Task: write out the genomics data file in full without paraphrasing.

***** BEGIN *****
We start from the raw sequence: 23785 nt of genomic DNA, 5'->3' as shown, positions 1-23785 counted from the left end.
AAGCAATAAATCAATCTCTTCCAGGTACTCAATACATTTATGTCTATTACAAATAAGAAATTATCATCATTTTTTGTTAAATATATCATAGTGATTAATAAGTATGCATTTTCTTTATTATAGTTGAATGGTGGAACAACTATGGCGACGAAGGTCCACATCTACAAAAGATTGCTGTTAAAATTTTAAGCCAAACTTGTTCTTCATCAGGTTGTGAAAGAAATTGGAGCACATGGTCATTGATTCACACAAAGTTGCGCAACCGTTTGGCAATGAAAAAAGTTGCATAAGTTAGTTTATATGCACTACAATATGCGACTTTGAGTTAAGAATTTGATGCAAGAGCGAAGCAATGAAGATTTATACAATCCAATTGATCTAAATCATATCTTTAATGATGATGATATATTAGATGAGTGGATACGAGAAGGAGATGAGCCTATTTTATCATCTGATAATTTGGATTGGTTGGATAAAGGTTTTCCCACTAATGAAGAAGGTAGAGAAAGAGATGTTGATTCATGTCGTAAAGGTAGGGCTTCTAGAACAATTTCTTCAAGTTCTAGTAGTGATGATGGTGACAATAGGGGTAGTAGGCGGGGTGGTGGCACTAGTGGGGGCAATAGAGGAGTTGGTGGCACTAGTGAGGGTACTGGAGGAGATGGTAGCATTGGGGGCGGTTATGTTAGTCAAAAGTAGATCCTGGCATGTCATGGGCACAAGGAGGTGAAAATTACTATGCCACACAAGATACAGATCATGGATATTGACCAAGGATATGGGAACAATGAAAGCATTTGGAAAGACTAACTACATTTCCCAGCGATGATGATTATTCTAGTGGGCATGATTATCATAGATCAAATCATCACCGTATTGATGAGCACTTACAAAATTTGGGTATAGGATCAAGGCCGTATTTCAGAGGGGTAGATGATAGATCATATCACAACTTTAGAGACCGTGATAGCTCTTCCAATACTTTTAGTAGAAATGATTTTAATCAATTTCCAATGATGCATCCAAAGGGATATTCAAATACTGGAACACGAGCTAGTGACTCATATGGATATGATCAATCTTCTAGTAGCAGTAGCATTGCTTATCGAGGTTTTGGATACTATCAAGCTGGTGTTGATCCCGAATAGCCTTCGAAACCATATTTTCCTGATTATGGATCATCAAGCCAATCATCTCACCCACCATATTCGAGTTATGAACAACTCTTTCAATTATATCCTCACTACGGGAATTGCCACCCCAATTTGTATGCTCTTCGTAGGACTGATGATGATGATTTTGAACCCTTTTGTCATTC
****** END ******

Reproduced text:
We start from the raw sequence: 23785 nt of genomic DNA, 5'->3' as shown, positions 1-23785 counted from the left end.
AAGCAATAAATCAATCTCTTCCAGGTACTCAATACATTTATGTCTATTACAAATAAGAAATTATCATCATTTTTTGTTAAATATATCATAGTGATTAATAAGTATGCATTTTCTTTATTATAGTTGAATGGTGGAACAACTATGGCGACGAAGGTCCACATCTACAAAAGATTGCTGTTAAAATTTTAAGCCAAACTTGTTCTTCATCAGGTTGTGAAAGAAATTGGAGCACATGGTCATTGATTCACACAAAGTTGCGCAACCGTTTGGCAATGAAAAAAGTTGCATAAGTTAGTTTATATGCACTACAATATGCGACTTTGAGTTAAGAATTTGATGCAAGAGCGAAGCAATGAAGATTTATACAATCCAATTGATCTAAATCATATCTTTAATGATGATGATATATTAGATGAGTGGATACGAGAAGGAGATGAGCCTATTTTATCATCTGATAATTTGGATTGGTTGGATAAAGGTTTTCCCACTAATGAAGAAGGTAGAGAAAGAGATGTTGATTCATGTCGTAAAGGTAGGGCTTCTAGAACAATTTCTTCAAGTTCTAGTAGTGATGATGGTGACAATAGGGGTAGTAGGCGGGGTGGTGGCACTAGTGGGGGCAATAGAGGAGTTGGTGGCACTAGTGAGGGTACTGGAGGAGATGGTAGCATTGGGGGCGGTTATGTTAGTCAAAAGTAGATCCTGGCATGTCATGGGCACAAGGAGGTGAAAATTACTATGCCACACAAGATACAGATCATGGATATTGACCAAGGATATGGGAACAATGAAAGCATTTGGAAAGACTAACTACATTTCCCAGCGATGATGATTATTCTAGTGGGCATGATTATCATAGATCAAATCATCACCGTATTGATGAGCACTTACAAAATTTGGGTATAGGATCAAGGCCGTATTTCAGAGGGGTAGATGATAGATCATATCACAACTTTAGAGACCGTGATAGCTCTTCCAATACTTTTAGTAGAAATGATTTTAATCAATTTCCAATGATGCATCCAAAGGGATATTCAAATACTGGAACACGAGCTAGTGACTCATATGGATATGATCAATCTTCTAGTAGCAGTAGCATTGCTTATCGAGGTTTTGGATACTATCAAGCTGGTGTTGATCCCGAATAGCCTTCGAAACCATATTTTCCTGATTATGGATCATCAAGCCAATCATCTCACCCACCATATTCGAGTTATGAACAACTCTTTCAATTATATCCTCACTACGGGAATTGCCACCCCAATTTGTATGCTCTTCGTAGGACTGATGATGATGATTTTGAACCCTTTTGTCATTC